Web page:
Ray Lawrence’s Jindabyne is as haunting as motion pictures get, and hasn’t left my thoughts since I saw it in a small independently run cinema some ten years ago. When a film is set in Australia, you know right of the bat it’s going to have an eerie, striking story to tell. It’s a vast, lonely place in areas, full of secrets and unexplored areas. Gabriel Byrne finds himself in a tricky situation of his own doing, playing an Irishman living in a small, isolated fishing village deep in the mountains. While on an expedition with his mates, he comes across something harrowing along a desolate stretch of river: the body of a murdered aboriginal girl. Here’s where he makes a fatal mistake.. instead of reporting it instantly, he continues over the weekend with his trip, waits until he’s back in town and then notifies the authorities, leaving her right there in the water. Once the details emerge, this causes a royal nightmare of controversy, racial tension and upset, including his wife (Laura Linney) who is horrified by the borderline inaction on his part. Was he wrong? Definitely. These snap decisions during times of great stress are common though, reactionary function not always falling into the place of logic, resulting in a mess such as this. Now as you can tell by my review, most of the film focuses on his actions and their repercussions, not so much on who killed the girl, or why. We see her in an unnerving prologue on some faraway highway, lured to a rest stop by a mysterious trucker, and then we see her alive no more. The trucker appears again throughout the film on the fringes of the main story, but never are we given clarification or catharsis to the murder side of the plot. That to me is an ultimate mood setter and thorn in the side of resolution. The cumulative result of her being found is simply an unrest hanging over the region like a blanket of uncertainty, matters only clouded further by Byrne and the storm he created by not acting right off the bat. Uncomfortable viewing, but beautifully made and not a film one soon forgets after viewing.
Loving is a respectful, reverential piece of work from cool-as-a-cucumber budding auteur Jeff Nichols (Midnight Special, Take Shelter, Mud, Shotgun Stories). With a dramatic through line that remains on an even keel and quiet temperament for two hours, this is a somber and sad yet never overly sentimental true life story of Richard and Mildred Loving, an interracial couple who dared to challenge the state of Virginia over their right to get married. Sensitively portrayed by Joel Edgerton and Ruth Negga, the actors were clearly directed by Nichols to behave in a very pragmatic and reserved fashion; there’s never a moment where one particular scene feels “bigger” than the previous, and this sense of dramatic neutrality helps to build a sense of grace to the entire portrait. Because that’s what this film is – a portrait of two people in a very specific time and place, and it’s beyond revolting to think that these people suffered in the way that they did, and not all that long ago in terms of America’s history.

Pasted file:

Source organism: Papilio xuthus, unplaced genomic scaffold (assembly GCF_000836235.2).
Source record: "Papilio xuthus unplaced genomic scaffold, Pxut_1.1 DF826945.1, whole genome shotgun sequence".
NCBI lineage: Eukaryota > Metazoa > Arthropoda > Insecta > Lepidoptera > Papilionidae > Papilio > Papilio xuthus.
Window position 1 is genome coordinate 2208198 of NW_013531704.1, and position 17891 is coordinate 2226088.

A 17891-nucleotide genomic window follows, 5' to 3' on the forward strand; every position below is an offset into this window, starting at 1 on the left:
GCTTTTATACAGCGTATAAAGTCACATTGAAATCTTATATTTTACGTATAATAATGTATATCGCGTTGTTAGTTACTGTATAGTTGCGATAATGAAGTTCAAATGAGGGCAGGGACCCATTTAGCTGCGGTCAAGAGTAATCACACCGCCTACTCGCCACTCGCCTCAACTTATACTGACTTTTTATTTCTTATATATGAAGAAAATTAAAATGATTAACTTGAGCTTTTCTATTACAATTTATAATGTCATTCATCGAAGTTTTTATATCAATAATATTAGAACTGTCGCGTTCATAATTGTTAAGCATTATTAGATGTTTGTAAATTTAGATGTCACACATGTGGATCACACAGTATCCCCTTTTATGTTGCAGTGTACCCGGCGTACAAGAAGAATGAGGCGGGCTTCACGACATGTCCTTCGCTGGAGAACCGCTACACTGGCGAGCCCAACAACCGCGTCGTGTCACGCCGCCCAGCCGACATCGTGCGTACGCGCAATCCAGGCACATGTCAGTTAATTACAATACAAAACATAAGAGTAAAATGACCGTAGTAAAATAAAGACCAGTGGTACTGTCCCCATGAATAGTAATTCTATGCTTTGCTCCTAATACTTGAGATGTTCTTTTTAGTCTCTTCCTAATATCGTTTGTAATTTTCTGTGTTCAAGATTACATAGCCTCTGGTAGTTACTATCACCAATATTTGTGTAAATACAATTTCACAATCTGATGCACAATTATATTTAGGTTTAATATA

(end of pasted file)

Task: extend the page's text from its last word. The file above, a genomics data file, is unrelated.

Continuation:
There’s nothing over the top during Loving, no emotional grandstanding or sociopolitical speechifying, subtle or hammerhead, because Nichols is too good for that. He’s interested in the audience finding these people while observing the story, and very similar to his other 2016 effort Midnight Special, there’s much to be said about what’s not shown on screen in order for the story to progress; Nichols is a “you fill the gaps in” storyteller, which can be annoying for viewers who need everything spelled out for them. Nichols based his film on the documentary The Loving Story, by acclaimed filmmaker Nancy Buirski (By Sidney Lumet). Chad Keith’s evocative production design, Julie Monroe’s extra-patient editing, Adam Stone’s dark-hued cinematography, and the minimalist musical score from David Wingo seal the crisp and clean aesthetic package, resulting in a movie that feels wrapped with care and yet still susceptible to fresh wounds. This is an excellent piece of work that speaks to the sense of humility and respect that select people have for others.